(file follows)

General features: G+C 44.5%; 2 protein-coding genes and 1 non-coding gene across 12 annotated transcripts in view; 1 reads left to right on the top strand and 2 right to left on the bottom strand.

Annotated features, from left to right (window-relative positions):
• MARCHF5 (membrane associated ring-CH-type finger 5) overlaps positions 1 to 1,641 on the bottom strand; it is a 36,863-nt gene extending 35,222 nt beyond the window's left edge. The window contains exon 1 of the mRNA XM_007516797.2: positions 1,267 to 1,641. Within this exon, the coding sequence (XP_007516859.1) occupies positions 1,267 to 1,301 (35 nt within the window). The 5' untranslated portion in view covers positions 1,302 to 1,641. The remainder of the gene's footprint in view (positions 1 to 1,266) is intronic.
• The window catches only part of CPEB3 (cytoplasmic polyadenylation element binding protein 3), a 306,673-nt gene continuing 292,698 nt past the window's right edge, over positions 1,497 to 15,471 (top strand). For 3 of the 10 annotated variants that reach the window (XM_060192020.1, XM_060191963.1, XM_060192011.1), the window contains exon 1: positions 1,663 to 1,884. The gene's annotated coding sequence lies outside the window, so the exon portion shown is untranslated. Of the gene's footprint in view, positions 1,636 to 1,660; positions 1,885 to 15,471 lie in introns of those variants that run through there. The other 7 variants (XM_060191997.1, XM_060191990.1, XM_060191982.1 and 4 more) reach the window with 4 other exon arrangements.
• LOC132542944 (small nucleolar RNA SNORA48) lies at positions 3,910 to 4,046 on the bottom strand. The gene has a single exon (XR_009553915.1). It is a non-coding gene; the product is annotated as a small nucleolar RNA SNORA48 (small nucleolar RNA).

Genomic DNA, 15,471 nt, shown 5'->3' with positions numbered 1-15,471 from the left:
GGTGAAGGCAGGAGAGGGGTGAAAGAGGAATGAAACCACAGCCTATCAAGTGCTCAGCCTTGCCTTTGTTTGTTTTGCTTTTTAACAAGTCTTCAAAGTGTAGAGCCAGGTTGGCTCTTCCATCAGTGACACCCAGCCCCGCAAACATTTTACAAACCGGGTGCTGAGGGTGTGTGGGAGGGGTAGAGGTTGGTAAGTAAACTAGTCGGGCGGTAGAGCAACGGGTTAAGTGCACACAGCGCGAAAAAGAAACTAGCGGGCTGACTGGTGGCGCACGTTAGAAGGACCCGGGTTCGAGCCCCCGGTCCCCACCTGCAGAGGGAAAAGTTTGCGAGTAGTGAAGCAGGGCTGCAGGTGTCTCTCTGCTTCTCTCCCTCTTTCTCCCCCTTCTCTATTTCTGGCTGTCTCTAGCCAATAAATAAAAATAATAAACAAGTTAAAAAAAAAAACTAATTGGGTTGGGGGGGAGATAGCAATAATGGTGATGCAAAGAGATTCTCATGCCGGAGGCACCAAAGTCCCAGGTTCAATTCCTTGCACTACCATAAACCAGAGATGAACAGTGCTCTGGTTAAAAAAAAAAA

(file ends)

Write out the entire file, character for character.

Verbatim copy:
General features: G+C 44.5%; 2 protein-coding genes and 1 non-coding gene across 12 annotated transcripts in view; 1 reads left to right on the top strand and 2 right to left on the bottom strand.

Annotated features, from left to right (window-relative positions):
• MARCHF5 (membrane associated ring-CH-type finger 5) overlaps positions 1 to 1,641 on the bottom strand; it is a 36,863-nt gene extending 35,222 nt beyond the window's left edge. The window contains exon 1 of the mRNA XM_007516797.2: positions 1,267 to 1,641. Within this exon, the coding sequence (XP_007516859.1) occupies positions 1,267 to 1,301 (35 nt within the window). The 5' untranslated portion in view covers positions 1,302 to 1,641. The remainder of the gene's footprint in view (positions 1 to 1,266) is intronic.
• The window catches only part of CPEB3 (cytoplasmic polyadenylation element binding protein 3), a 306,673-nt gene continuing 292,698 nt past the window's right edge, over positions 1,497 to 15,471 (top strand). For 3 of the 10 annotated variants that reach the window (XM_060192020.1, XM_060191963.1, XM_060192011.1), the window contains exon 1: positions 1,663 to 1,884. The gene's annotated coding sequence lies outside the window, so the exon portion shown is untranslated. Of the gene's footprint in view, positions 1,636 to 1,660; positions 1,885 to 15,471 lie in introns of those variants that run through there. The other 7 variants (XM_060191997.1, XM_060191990.1, XM_060191982.1 and 4 more) reach the window with 4 other exon arrangements.
• LOC132542944 (small nucleolar RNA SNORA48) lies at positions 3,910 to 4,046 on the bottom strand. The gene has a single exon (XR_009553915.1). It is a non-coding gene; the product is annotated as a small nucleolar RNA SNORA48 (small nucleolar RNA).

Genomic DNA, 15,471 nt, shown 5'->3' with positions numbered 1-15,471 from the left:
GGTGAAGGCAGGAGAGGGGTGAAAGAGGAATGAAACCACAGCCTATCAAGTGCTCAGCCTTGCCTTTGTTTGTTTTGCTTTTTAACAAGTCTTCAAAGTGTAGAGCCAGGTTGGCTCTTCCATCAGTGACACCCAGCCCCGCAAACATTTTACAAACCGGGTGCTGAGGGTGTGTGGGAGGGGTAGAGGTTGGTAAGTAAACTAGTCGGGCGGTAGAGCAACGGGTTAAGTGCACACAGCGCGAAAAAGAAACTAGCGGGCTGACTGGTGGCGCACGTTAGAAGGACCCGGGTTCGAGCCCCCGGTCCCCACCTGCAGAGGGAAAAGTTTGCGAGTAGTGAAGCAGGGCTGCAGGTGTCTCTCTGCTTCTCTCCCTCTTTCTCCCCCTTCTCTATTTCTGGCTGTCTCTAGCCAATAAATAAAAATAATAAACAAGTTAAAAAAAAAAACTAATTGGGTTGGGGGGGAGATAGCAATAATGGTGATGCAAAGAGATTCTCATGCCGGAGGCACCAAAGTCCCAGGTTCAATTCCTTGCACTACCATAAACCAGAGATGAACAGTGCTCTGGTTAAAAAAAAAAA